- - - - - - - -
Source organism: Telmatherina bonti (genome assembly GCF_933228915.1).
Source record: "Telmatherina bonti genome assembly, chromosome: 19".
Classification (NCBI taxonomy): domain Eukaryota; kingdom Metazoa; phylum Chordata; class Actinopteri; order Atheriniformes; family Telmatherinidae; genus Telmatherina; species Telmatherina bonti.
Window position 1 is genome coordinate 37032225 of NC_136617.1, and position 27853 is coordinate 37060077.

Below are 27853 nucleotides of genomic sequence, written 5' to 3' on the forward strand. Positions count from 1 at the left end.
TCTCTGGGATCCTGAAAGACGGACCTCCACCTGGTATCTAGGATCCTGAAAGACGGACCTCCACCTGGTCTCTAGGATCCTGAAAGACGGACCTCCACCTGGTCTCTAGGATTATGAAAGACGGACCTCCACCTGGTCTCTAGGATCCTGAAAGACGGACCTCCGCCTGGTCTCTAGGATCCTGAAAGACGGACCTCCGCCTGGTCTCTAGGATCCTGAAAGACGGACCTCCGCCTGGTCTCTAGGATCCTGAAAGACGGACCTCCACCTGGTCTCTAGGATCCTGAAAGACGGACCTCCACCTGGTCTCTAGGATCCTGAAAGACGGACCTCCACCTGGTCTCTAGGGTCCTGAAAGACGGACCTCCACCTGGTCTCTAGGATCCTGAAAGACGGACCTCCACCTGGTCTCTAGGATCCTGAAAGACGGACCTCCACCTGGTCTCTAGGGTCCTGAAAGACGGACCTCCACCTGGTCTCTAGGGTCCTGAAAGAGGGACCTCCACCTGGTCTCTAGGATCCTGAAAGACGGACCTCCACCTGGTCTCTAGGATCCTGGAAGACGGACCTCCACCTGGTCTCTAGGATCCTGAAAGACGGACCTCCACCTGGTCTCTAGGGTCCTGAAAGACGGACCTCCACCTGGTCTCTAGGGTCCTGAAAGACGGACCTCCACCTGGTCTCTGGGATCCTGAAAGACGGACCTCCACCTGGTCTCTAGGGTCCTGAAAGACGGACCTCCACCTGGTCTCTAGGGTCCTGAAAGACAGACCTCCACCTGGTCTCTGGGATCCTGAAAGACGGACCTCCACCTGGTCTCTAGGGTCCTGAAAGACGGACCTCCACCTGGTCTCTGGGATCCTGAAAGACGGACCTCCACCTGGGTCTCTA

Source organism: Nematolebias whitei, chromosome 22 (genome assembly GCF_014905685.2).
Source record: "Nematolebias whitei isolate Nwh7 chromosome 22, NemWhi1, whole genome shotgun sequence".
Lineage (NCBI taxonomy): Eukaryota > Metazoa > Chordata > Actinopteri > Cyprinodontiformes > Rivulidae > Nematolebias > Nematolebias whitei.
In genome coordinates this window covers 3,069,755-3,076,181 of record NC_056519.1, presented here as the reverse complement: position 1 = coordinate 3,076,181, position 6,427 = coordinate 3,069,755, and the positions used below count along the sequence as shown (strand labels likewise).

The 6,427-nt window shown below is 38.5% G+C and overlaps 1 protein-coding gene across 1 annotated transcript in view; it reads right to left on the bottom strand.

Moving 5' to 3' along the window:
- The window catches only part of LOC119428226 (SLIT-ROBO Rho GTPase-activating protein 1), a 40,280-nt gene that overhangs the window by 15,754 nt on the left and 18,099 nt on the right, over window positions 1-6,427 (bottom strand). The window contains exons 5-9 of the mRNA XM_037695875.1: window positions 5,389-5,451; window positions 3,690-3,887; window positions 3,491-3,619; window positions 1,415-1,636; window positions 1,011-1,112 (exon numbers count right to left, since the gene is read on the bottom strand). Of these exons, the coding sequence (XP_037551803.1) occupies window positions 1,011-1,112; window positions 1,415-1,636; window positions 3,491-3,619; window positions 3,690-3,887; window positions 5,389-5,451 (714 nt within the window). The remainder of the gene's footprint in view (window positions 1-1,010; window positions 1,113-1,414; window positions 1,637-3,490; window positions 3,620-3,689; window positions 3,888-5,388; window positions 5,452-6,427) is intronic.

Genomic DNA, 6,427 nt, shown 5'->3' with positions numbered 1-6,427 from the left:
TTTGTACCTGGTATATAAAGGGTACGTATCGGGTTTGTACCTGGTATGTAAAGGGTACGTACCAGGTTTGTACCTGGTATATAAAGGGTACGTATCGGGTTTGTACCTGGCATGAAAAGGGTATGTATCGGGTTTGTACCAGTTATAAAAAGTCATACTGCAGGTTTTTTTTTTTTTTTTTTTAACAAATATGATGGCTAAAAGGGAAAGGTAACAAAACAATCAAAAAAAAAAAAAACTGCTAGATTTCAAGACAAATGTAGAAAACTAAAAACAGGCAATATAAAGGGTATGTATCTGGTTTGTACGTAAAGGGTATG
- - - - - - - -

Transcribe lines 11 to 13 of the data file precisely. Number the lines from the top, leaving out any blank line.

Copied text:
The 6,427-nt window shown below is 38.5% G+C and overlaps 1 protein-coding gene across 1 annotated transcript in view; it reads right to left on the bottom strand.

Moving 5' to 3' along the window:
- The window catches only part of LOC119428226 (SLIT-ROBO Rho GTPase-activating protein 1), a 40,280-nt gene that overhangs the window by 15,754 nt on the left and 18,099 nt on the right, over window positions 1-6,427 (bottom strand). The window contains exons 5-9 of the mRNA XM_037695875.1: window positions 5,389-5,451; window positions 3,690-3,887; window positions 3,491-3,619; window positions 1,415-1,636; window positions 1,011-1,112 (exon numbers count right to left, since the gene is read on the bottom strand). Of these exons, the coding sequence (XP_037551803.1) occupies window positions 1,011-1,112; window positions 1,415-1,636; window positions 3,491-3,619; window positions 3,690-3,887; window positions 5,389-5,451 (714 nt within the window). The remainder of the gene's footprint in view (window positions 1-1,010; window positions 1,113-1,414; window positions 1,637-3,490; window positions 3,620-3,689; window positions 3,888-5,388; window positions 5,452-6,427) is intronic.